Decision day arrived for the FOMC and the most widely predicted and communicated rate rise in years was finally announced; the rate is now 0.75%. The accompanying narrative indicated that Janet Yellen, chair of the Fed, believes the USA economy is robust enough to survive three interest rate rises in 2017. In her post announcement press conference she referenced: a strong labour market, inflation edging up and several economic indicators, suggesting the economy was indeed in a good place to withstand this initial and future 2017 rate rises.
The markets appeared to back up her assertions and reacted with classic “risk on risk off” characteristics. The main USA equity indices losing some of the ground made since the presidential election result on November 9th and the dollar rising versus many of its peers. The dollar crashed through R3 versus Yen, to breach 117.00 for the first time since late January, and cable slumping through S2, as did EUR/USD.
A cautionary and defensive tone in her conference, arrived in the form of a reply concerning the inequality of the supposed economic recovery. She was questioned that; “people are angry about the economy, even though the aggregate performance levels seem pretty good. So would you be reevaluating how you see the economy?”
Mrs Yellen replied she has long been worried about income inequality, wealth inequality, and the fact that many families haven’t seen real wage gains. “These are long-standing concerns. These are not new phenomenons, but the recession was very severe and probably exacerbated them.”
Mrs. Yellen did however ensure that the various assembled journalists obtained some gossip to fill their columns with, by suggesting that the incoming president should not think of reversing the Dodd-Frank measures put in place after the 2008 banking crises. Moreover, she appeared entirely relaxed over her tenure, indicating that she intends to fulfil the rest of her term and mandate until 2018.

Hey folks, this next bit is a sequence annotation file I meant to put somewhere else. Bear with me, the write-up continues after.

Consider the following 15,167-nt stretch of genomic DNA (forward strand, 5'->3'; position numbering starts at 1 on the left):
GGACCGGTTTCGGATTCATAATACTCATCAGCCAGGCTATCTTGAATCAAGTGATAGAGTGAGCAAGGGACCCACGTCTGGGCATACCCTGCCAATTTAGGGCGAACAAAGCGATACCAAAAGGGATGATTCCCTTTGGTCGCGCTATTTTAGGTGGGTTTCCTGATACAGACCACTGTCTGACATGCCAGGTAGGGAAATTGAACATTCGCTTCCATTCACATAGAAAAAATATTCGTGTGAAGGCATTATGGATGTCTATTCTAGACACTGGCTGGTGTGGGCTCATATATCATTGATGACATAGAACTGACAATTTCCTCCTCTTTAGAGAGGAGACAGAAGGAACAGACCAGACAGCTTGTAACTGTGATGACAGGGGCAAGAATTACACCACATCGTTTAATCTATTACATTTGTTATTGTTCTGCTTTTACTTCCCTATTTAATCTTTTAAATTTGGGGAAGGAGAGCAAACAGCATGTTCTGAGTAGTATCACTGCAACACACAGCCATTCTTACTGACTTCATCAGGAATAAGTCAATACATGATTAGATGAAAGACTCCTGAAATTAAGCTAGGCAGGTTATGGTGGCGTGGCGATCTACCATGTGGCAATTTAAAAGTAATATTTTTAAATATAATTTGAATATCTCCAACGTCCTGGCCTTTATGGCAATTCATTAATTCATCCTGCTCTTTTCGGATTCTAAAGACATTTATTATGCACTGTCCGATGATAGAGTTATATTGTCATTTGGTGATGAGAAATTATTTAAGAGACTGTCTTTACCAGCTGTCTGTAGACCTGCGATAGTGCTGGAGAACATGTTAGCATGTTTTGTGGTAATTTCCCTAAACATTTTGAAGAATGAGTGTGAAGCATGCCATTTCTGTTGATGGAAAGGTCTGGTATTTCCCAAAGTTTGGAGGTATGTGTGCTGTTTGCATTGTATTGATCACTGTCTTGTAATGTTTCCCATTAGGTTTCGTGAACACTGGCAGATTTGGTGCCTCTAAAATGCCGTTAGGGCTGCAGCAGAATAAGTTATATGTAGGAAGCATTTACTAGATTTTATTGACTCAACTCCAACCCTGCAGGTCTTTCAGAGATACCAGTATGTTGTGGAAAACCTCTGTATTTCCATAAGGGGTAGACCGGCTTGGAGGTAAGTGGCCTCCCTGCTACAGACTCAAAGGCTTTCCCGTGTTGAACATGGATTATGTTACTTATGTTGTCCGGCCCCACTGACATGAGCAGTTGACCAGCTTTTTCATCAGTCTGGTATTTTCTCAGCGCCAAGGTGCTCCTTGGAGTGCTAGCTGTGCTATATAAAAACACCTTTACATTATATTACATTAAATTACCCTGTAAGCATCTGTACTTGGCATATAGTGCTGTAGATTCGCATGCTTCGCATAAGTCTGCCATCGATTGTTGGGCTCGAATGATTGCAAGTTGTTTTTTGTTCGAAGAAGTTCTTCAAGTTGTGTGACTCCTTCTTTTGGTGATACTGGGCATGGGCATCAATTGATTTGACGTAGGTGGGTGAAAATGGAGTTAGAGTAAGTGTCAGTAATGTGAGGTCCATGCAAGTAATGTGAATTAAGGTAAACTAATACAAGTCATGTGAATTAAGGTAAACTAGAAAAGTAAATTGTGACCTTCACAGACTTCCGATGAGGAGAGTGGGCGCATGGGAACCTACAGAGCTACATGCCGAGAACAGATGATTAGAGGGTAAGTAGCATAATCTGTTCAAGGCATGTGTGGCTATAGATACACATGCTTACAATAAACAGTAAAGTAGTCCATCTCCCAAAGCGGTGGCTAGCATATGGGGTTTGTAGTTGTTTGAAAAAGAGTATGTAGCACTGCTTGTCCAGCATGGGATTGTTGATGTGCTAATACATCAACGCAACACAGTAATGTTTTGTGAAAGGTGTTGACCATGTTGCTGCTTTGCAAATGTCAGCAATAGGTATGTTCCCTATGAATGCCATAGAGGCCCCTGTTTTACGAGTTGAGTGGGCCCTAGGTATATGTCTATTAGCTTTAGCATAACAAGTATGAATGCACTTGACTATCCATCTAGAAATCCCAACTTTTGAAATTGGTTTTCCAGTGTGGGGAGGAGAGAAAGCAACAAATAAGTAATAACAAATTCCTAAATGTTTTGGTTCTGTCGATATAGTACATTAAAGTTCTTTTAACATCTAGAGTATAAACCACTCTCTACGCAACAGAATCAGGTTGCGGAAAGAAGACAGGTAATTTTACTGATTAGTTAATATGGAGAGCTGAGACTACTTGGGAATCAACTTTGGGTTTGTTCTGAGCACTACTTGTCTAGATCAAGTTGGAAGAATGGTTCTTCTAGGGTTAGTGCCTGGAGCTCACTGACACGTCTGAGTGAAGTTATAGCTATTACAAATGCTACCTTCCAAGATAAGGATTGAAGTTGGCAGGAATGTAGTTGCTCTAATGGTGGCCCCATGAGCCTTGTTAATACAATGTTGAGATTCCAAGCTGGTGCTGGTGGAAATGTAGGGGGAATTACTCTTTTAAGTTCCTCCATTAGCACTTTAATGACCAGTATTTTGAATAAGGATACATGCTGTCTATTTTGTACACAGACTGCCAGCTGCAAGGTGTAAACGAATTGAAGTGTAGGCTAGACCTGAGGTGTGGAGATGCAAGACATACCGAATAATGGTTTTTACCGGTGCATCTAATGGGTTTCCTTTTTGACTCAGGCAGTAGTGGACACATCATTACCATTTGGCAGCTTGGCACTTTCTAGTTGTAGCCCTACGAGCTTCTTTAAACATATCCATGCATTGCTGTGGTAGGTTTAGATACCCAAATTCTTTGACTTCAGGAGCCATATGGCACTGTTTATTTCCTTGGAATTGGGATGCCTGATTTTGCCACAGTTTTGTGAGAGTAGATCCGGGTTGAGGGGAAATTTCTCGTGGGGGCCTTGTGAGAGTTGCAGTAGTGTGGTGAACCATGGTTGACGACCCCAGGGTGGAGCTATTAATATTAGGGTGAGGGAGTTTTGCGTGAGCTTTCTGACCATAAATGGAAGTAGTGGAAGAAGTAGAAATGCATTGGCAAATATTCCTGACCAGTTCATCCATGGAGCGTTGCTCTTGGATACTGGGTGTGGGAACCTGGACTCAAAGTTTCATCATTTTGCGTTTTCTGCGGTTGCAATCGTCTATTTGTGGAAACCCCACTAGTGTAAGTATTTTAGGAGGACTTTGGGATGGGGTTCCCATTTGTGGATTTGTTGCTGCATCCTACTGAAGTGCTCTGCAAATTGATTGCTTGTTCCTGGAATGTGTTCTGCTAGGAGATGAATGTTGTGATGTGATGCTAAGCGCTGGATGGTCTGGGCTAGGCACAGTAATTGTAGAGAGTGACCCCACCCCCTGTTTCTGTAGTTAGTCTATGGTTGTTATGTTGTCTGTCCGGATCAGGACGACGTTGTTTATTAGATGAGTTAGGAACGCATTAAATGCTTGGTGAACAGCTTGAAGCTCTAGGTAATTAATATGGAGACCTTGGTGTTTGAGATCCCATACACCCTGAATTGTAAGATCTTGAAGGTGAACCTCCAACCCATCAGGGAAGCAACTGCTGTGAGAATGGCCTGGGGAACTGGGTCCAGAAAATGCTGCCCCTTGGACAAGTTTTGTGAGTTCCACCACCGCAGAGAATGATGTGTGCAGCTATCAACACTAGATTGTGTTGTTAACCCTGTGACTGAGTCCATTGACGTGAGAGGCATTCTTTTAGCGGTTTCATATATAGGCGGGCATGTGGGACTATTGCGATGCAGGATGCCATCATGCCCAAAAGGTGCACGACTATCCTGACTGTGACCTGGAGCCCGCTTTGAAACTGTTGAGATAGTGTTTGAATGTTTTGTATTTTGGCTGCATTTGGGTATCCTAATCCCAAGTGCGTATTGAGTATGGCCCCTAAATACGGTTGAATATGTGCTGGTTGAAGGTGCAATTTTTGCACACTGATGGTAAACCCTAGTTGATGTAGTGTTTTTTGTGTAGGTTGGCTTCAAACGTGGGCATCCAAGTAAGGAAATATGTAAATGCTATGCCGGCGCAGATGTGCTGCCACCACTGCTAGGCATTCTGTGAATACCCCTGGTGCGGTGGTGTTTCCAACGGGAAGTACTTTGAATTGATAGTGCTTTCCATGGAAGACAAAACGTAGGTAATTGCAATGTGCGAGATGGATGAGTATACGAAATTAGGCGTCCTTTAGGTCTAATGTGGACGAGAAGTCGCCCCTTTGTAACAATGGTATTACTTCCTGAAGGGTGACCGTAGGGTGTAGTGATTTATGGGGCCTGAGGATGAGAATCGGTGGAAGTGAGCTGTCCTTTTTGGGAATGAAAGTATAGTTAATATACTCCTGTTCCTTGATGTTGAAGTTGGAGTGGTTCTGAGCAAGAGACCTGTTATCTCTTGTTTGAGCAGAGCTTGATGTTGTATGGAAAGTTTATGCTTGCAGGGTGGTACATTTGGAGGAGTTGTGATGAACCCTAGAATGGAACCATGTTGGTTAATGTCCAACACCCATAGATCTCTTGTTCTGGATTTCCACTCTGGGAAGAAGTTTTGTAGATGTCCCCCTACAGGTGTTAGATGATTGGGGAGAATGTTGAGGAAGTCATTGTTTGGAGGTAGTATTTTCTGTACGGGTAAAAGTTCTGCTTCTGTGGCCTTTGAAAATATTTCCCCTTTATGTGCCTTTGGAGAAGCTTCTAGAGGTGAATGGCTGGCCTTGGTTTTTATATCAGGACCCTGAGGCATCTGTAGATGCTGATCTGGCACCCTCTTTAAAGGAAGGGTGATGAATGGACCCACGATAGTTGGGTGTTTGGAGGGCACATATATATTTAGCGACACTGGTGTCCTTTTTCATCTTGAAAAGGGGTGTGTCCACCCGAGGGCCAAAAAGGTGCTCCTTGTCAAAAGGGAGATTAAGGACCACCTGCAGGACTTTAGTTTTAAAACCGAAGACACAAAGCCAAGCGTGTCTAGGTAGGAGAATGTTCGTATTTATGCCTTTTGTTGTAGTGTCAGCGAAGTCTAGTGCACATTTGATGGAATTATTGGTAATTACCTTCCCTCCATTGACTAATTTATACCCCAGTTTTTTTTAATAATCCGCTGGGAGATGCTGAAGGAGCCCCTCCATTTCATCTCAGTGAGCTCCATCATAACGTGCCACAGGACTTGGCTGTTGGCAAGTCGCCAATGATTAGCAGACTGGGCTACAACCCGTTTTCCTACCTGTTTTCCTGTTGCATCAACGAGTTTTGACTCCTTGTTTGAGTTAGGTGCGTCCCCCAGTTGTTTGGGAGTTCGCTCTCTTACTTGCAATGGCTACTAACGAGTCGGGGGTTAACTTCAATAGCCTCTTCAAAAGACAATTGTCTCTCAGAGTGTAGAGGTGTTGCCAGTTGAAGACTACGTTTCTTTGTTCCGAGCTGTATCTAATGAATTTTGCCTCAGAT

“Our decision to raise rates should certainly be understood as a reflection of the confidence we have in the progress the economy has made and our judgment that that progress will continue. It is a vote of confidence in the economy.”
“I would say it’s very important not to roll back. There maybe some changes that could be made and we’ve suggested a few, like eliminating the burden of compliance with the Volcker rule or incentive compensation regulations for smaller banks or modestly raising the threshold for banks that are subject to enhanced credential supervision. But I would urge that it’s important to keep this in place.”
Earlier on Wednesday there was data released concerning the USA economy that may have caused the FOMC to blink; mortgage applications dropped by 4%, versus an expectation of no change and advanced retail sales dropped by -0.1%, with the expectation of a 0.3% rise. Major news events in Europe concerned the continuing rescue attempts at Italian banks and the UK’s unemployment rate, remaining static at 4.8%.